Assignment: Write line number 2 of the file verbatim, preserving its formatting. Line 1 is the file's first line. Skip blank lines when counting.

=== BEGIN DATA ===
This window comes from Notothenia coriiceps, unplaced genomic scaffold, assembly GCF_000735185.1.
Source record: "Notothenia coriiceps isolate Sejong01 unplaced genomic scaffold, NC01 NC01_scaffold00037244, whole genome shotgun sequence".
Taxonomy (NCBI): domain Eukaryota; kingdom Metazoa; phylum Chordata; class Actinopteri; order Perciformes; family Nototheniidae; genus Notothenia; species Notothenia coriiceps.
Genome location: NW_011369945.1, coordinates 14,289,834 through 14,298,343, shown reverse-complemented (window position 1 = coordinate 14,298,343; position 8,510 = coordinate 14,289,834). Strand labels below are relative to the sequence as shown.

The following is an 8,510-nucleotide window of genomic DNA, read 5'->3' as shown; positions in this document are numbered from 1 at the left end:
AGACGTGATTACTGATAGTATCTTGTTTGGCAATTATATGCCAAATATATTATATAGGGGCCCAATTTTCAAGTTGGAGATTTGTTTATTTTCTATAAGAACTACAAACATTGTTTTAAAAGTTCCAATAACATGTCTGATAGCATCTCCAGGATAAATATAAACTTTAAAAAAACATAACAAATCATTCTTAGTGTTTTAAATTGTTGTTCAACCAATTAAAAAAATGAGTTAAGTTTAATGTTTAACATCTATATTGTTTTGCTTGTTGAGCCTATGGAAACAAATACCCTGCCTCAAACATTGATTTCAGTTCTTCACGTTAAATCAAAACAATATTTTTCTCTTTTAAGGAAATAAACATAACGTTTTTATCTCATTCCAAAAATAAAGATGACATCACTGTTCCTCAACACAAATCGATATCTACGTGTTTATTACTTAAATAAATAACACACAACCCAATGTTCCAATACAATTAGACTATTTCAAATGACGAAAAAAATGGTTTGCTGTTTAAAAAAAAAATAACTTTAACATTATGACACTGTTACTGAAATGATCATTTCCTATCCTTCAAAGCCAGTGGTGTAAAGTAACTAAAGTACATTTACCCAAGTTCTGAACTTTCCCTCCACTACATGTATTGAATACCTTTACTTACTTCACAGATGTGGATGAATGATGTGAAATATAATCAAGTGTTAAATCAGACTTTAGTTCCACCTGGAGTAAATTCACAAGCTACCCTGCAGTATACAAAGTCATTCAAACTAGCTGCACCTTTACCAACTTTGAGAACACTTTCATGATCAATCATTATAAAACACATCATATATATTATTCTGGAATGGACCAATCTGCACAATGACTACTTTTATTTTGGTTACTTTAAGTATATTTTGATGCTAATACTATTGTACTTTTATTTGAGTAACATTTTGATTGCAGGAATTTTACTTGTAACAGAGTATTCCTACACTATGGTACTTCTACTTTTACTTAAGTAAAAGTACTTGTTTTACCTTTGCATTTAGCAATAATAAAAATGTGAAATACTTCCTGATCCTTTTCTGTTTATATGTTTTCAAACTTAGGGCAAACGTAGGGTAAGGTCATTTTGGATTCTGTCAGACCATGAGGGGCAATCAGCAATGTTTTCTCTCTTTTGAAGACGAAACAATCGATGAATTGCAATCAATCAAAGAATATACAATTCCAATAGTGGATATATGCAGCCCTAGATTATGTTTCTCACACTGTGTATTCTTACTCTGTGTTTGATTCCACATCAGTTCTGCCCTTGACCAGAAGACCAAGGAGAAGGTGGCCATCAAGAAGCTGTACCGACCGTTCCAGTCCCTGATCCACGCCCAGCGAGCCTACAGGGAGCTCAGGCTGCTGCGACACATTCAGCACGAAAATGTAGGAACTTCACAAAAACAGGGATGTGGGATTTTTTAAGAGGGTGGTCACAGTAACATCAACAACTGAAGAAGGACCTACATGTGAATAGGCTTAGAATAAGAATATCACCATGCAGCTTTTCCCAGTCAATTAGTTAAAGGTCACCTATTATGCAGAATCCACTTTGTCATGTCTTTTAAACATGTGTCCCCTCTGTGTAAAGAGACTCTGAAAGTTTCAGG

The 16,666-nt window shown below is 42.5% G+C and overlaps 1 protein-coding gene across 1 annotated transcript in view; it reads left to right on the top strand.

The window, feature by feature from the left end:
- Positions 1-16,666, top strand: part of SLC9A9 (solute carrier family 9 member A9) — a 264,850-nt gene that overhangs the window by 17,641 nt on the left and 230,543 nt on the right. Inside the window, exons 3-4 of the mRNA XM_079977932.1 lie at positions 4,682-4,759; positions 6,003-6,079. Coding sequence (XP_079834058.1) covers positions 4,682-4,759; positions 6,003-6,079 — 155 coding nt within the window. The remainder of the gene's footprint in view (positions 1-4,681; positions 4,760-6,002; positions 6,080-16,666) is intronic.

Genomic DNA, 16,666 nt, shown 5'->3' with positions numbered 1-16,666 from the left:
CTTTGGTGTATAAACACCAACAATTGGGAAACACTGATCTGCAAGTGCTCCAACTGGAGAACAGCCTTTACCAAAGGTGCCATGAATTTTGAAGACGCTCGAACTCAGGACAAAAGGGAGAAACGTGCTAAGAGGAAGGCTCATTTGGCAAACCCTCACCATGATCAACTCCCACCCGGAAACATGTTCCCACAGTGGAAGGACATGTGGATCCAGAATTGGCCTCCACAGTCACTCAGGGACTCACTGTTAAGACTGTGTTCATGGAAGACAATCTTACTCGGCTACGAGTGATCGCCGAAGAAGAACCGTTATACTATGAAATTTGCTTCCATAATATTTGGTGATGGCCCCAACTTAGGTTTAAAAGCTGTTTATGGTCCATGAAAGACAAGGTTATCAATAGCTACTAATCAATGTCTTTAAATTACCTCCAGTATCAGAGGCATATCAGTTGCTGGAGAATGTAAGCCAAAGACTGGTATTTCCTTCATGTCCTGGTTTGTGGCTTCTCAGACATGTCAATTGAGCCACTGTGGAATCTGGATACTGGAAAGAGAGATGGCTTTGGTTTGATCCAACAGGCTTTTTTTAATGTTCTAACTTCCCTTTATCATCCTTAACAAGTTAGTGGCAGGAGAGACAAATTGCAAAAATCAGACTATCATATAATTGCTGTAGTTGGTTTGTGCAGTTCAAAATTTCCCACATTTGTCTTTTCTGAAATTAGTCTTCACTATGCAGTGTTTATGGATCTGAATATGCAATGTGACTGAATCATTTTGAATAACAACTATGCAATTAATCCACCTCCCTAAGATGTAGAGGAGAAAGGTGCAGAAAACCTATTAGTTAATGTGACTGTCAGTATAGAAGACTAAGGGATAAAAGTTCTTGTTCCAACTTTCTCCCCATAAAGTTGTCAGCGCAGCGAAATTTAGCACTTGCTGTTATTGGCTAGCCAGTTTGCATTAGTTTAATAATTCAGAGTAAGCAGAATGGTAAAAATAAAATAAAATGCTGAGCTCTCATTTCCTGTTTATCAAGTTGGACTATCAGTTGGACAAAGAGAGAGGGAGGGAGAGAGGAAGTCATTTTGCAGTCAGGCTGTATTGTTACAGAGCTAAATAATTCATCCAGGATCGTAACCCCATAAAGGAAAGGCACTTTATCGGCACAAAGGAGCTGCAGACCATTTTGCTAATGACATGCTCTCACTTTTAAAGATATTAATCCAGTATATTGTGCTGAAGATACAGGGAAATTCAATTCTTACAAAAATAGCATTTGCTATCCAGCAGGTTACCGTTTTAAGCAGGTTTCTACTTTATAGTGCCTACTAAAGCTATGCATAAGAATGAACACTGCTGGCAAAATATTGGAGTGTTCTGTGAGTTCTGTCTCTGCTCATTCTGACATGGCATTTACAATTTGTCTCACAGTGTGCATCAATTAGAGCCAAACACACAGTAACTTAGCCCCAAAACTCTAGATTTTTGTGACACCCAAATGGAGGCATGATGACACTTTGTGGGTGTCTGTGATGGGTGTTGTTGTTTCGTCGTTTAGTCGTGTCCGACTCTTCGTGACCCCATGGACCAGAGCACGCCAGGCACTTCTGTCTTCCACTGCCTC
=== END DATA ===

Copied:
Source record: "Notothenia coriiceps isolate Sejong01 unplaced genomic scaffold, NC01 NC01_scaffold00037244, whole genome shotgun sequence".